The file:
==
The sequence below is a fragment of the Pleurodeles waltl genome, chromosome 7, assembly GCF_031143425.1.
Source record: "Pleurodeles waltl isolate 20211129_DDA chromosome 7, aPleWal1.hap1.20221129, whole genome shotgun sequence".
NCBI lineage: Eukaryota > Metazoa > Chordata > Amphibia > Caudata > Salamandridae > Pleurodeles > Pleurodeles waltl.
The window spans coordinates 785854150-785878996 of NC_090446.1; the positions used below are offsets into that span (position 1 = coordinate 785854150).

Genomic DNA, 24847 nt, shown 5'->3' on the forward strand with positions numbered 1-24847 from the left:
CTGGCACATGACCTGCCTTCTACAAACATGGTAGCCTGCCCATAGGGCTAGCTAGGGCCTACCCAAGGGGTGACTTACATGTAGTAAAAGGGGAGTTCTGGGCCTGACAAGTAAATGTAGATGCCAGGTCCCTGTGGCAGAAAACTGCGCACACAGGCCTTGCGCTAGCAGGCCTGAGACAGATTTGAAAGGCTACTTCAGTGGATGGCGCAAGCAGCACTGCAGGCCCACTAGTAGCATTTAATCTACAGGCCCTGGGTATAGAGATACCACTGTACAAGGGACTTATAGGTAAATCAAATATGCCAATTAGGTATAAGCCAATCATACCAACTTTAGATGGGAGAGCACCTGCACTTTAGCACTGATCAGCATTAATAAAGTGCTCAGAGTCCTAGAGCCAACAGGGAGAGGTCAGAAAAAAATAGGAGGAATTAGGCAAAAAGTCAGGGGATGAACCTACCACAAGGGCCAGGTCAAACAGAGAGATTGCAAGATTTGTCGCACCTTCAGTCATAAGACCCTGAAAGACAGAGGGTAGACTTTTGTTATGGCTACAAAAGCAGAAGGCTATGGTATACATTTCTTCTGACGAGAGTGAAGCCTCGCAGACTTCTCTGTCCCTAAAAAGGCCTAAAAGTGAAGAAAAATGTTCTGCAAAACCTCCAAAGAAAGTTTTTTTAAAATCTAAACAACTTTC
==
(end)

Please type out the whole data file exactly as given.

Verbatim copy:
The sequence below is a fragment of the Pleurodeles waltl genome, chromosome 7, assembly GCF_031143425.1.
Source record: "Pleurodeles waltl isolate 20211129_DDA chromosome 7, aPleWal1.hap1.20221129, whole genome shotgun sequence".
NCBI lineage: Eukaryota > Metazoa > Chordata > Amphibia > Caudata > Salamandridae > Pleurodeles > Pleurodeles waltl.
The window spans coordinates 785854150-785878996 of NC_090446.1; the positions used below are offsets into that span (position 1 = coordinate 785854150).

Genomic DNA, 24847 nt, shown 5'->3' on the forward strand with positions numbered 1-24847 from the left:
CTGGCACATGACCTGCCTTCTACAAACATGGTAGCCTGCCCATAGGGCTAGCTAGGGCCTACCCAAGGGGTGACTTACATGTAGTAAAAGGGGAGTTCTGGGCCTGACAAGTAAATGTAGATGCCAGGTCCCTGTGGCAGAAAACTGCGCACACAGGCCTTGCGCTAGCAGGCCTGAGACAGATTTGAAAGGCTACTTCAGTGGATGGCGCAAGCAGCACTGCAGGCCCACTAGTAGCATTTAATCTACAGGCCCTGGGTATAGAGATACCACTGTACAAGGGACTTATAGGTAAATCAAATATGCCAATTAGGTATAAGCCAATCATACCAACTTTAGATGGGAGAGCACCTGCACTTTAGCACTGATCAGCATTAATAAAGTGCTCAGAGTCCTAGAGCCAACAGGGAGAGGTCAGAAAAAAATAGGAGGAATTAGGCAAAAAGTCAGGGGATGAACCTACCACAAGGGCCAGGTCAAACAGAGAGATTGCAAGATTTGTCGCACCTTCAGTCATAAGACCCTGAAAGACAGAGGGTAGACTTTTGTTATGGCTACAAAAGCAGAAGGCTATGGTATACATTTCTTCTGACGAGAGTGAAGCCTCGCAGACTTCTCTGTCCCTAAAAAGGCCTAAAAGTGAAGAAAAATGTTCTGCAAAACCTCCAAAGAAAGTTTTTTTAAAATCTAAACAACTTTC